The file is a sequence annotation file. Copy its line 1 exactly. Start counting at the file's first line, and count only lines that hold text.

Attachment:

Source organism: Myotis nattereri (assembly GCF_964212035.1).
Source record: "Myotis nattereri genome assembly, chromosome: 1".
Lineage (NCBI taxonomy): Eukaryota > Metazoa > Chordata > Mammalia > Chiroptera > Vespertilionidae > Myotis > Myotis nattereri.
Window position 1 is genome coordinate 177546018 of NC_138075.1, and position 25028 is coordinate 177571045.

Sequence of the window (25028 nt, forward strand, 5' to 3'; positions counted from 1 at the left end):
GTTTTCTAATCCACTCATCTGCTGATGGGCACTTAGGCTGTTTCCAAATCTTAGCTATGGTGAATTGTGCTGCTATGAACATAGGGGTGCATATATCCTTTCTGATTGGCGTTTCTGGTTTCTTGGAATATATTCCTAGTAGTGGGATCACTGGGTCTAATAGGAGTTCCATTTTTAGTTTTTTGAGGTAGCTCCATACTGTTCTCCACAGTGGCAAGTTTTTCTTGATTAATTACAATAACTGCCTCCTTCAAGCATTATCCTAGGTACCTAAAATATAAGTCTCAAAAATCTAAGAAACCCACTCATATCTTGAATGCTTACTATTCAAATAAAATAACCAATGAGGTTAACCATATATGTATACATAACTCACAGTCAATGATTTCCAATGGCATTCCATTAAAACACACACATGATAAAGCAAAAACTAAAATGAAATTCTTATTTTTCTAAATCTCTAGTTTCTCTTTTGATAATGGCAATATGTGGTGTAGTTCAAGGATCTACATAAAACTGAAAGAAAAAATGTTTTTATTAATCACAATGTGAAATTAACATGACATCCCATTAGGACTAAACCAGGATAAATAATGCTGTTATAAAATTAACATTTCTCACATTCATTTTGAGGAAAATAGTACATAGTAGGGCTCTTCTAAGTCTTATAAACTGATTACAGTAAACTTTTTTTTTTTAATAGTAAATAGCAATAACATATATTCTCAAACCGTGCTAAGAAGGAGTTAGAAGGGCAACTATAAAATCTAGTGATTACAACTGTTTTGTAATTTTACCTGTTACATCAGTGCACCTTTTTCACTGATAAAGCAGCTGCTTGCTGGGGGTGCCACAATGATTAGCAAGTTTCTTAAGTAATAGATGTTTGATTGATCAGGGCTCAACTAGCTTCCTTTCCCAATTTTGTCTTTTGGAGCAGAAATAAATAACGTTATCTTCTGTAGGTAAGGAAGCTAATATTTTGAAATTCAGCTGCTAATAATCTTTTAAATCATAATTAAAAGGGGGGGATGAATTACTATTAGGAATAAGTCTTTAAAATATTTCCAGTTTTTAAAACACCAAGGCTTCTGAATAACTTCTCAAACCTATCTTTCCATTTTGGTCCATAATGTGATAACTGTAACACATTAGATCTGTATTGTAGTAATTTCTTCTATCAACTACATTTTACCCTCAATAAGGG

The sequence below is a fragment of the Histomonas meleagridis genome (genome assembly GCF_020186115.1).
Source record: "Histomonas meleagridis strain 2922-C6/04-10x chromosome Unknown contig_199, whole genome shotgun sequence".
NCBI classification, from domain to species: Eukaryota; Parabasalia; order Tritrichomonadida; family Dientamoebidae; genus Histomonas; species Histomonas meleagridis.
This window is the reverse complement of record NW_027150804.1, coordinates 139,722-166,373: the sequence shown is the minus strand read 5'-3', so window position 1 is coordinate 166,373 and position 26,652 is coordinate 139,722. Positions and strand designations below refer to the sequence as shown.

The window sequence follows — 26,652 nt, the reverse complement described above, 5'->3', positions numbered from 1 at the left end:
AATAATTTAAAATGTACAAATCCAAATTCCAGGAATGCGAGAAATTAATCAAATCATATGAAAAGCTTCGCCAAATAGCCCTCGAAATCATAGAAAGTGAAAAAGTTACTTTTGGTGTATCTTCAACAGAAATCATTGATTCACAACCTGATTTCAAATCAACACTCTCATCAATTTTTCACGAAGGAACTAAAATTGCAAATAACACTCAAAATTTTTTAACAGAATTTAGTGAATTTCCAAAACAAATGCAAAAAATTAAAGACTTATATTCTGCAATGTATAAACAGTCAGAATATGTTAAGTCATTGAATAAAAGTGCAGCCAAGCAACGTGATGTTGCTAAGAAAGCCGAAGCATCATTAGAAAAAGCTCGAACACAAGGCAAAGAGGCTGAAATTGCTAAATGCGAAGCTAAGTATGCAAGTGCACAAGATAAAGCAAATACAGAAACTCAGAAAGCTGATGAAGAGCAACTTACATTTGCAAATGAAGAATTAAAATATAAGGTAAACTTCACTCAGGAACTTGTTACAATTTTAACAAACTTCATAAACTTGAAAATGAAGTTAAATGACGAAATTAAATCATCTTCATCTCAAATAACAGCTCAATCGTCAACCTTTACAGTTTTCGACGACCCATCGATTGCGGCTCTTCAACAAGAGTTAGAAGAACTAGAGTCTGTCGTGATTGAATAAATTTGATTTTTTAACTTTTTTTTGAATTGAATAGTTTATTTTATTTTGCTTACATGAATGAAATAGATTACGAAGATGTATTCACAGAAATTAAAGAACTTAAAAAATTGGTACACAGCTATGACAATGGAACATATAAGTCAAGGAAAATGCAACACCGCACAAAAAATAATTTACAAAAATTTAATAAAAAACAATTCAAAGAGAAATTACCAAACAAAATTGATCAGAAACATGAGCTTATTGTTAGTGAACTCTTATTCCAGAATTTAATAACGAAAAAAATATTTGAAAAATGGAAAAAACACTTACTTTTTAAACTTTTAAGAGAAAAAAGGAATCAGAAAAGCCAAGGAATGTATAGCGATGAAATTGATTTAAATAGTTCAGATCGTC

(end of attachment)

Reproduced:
Source organism: Myotis nattereri (assembly GCF_964212035.1).